Go Red For Women™ presents:
"Just a Little Heart Attack,"
starring and directed by Emmy-nominated actress Elizabeth Banks
The American College of Cardiology reports that over the past 40 years, there has been a striking reduction in deaths from coronary heart disease among men in the United States, but reductions in women have lagged behind.
Fortunately, the American Heart Association's Go Red for Women™ campaign has dramatically increased public awareness of the issue and empowered women across the nation to take charge of their heart health.
Symptoms of heart disease and heart attacks in women
The symptoms of heart disease and heart attacks are very different in men and women. While men experience tightness in the chest and pain in the left arm, typical symptoms in women include:
- Unexplained or unusual fatigue
- Shortness of breath
- Anxiety or feelings of nervousness
Because these are atypical of "classic" heart attack symptoms, diagnosing heart disease in women can be a challenge for physicians. Women's symptoms—often early warning signs that appear long before a heart attack—are frequently misdiagnosed as stress-related or caused by something other than heart disease.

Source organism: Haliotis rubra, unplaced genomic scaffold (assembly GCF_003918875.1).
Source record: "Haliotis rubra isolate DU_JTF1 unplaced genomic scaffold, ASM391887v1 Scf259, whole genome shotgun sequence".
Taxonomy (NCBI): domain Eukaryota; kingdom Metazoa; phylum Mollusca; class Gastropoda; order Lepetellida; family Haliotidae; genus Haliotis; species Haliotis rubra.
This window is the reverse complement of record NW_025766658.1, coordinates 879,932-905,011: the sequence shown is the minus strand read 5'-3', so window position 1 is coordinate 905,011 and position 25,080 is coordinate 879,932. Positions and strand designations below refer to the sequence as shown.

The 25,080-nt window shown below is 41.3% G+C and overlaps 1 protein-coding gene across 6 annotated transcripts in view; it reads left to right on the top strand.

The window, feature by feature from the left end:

Keenly aware of women's symptoms, our physicians diagnose heart disease using sophisticated imaging techniques such as echocardiography, nuclear stress tests, heart scanning (calcium scoring), CT coronary angiogram and cardiac MRI. They are also experts at using the latest therapies to control chest pain syndromes in women and, when needed, performing complex surgeries and catheter-based procedures.
Heart conditions unique to women
In addition to their expertise in recognizing women's symptoms of heart problems, our physicians are also experts in treating heart conditions that are more common in women, including:
- Diastolic Heart Failure: Twice as common in women as in men, diastolic heart failure can occur when the heart's ventricles (lower chambers) become stiff and cannot fill completely with blood during the "relaxation" phase of the heartbeat (diastole). This causes blood to "dam up" in the lungs, causing shortness of breath, fatigue and fluid buildup.
- Mitral Valve Prolapse (MVP): A common condition in women under 40, MVP occurs when the flaps of the mitral valve (the valve connecting the left atrium to the left ventricle) do not close completely, causing blood to "leak" back into the left atrium.
- Palpitations: Palpitations are especially common in women during pregnancy and during menopause, and they can be a sign of an arrhythmia.
- Heart Disorders During Pregnancy: The stress of pregnancy and giving birth can worsen some existing heart conditions and unmask "silent" disorders. If you have a heart condition and are considering becoming pregnant, consult with your physician on whether you are healthy enough.
For more information about Methodist DeBakey Cardiology Associates or to make an appointment, please call us at 713-441-1100 or 888-361-4375, or contact us online.